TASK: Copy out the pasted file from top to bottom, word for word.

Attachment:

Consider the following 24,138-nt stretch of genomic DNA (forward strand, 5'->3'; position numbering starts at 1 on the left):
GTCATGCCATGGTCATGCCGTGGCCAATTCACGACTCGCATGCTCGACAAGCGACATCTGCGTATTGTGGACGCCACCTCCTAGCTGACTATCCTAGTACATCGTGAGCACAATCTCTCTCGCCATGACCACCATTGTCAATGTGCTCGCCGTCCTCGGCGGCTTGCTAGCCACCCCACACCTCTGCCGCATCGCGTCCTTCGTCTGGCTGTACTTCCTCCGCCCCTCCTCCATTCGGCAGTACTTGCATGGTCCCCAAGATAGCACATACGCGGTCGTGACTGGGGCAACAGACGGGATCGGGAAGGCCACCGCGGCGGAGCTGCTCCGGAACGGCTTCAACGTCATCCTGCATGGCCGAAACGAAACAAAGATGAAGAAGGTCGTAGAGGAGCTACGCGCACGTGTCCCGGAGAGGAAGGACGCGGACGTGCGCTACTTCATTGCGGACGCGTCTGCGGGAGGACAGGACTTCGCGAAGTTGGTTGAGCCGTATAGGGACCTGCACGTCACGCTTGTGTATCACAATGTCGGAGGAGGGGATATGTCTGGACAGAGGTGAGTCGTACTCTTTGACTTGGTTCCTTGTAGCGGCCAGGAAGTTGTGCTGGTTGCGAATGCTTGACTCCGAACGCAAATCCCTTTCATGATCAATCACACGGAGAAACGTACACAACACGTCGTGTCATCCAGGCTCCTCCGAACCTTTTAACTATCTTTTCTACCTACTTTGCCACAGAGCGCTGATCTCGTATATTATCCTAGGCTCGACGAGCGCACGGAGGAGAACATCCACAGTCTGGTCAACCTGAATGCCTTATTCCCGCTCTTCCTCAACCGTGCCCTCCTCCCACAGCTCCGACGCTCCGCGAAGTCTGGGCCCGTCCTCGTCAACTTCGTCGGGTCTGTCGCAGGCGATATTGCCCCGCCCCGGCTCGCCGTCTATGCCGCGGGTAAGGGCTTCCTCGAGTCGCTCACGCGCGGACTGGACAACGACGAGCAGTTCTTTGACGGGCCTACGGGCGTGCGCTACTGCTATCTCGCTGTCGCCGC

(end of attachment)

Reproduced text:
Consider the following 24,138-nt stretch of genomic DNA (forward strand, 5'->3'; position numbering starts at 1 on the left):
GTCATGCCATGGTCATGCCGTGGCCAATTCACGACTCGCATGCTCGACAAGCGACATCTGCGTATTGTGGACGCCACCTCCTAGCTGACTATCCTAGTACATCGTGAGCACAATCTCTCTCGCCATGACCACCATTGTCAATGTGCTCGCCGTCCTCGGCGGCTTGCTAGCCACCCCACACCTCTGCCGCATCGCGTCCTTCGTCTGGCTGTACTTCCTCCGCCCCTCCTCCATTCGGCAGTACTTGCATGGTCCCCAAGATAGCACATACGCGGTCGTGACTGGGGCAACAGACGGGATCGGGAAGGCCACCGCGGCGGAGCTGCTCCGGAACGGCTTCAACGTCATCCTGCATGGCCGAAACGAAACAAAGATGAAGAAGGTCGTAGAGGAGCTACGCGCACGTGTCCCGGAGAGGAAGGACGCGGACGTGCGCTACTTCATTGCGGACGCGTCTGCGGGAGGACAGGACTTCGCGAAGTTGGTTGAGCCGTATAGGGACCTGCACGTCACGCTTGTGTATCACAATGTCGGAGGAGGGGATATGTCTGGACAGAGGTGAGTCGTACTCTTTGACTTGGTTCCTTGTAGCGGCCAGGAAGTTGTGCTGGTTGCGAATGCTTGACTCCGAACGCAAATCCCTTTCATGATCAATCACACGGAGAAACGTACACAACACGTCGTGTCATCCAGGCTCCTCCGAACCTTTTAACTATCTTTTCTACCTACTTTGCCACAGAGCGCTGATCTCGTATATTATCCTAGGCTCGACGAGCGCACGGAGGAGAACATCCACAGTCTGGTCAACCTGAATGCCTTATTCCCGCTCTTCCTCAACCGTGCCCTCCTCCCACAGCTCCGACGCTCCGCGAAGTCTGGGCCCGTCCTCGTCAACTTCGTCGGGTCTGTCGCAGGCGATATTGCCCCGCCCCGGCTCGCCGTCTATGCCGCGGGTAAGGGCTTCCTCGAGTCGCTCACGCGCGGACTGGACAACGACGAGCAGTTCTTTGACGGGCCTACGGGCGTGCGCTACTGCTATCTCGCTGTCGCCGC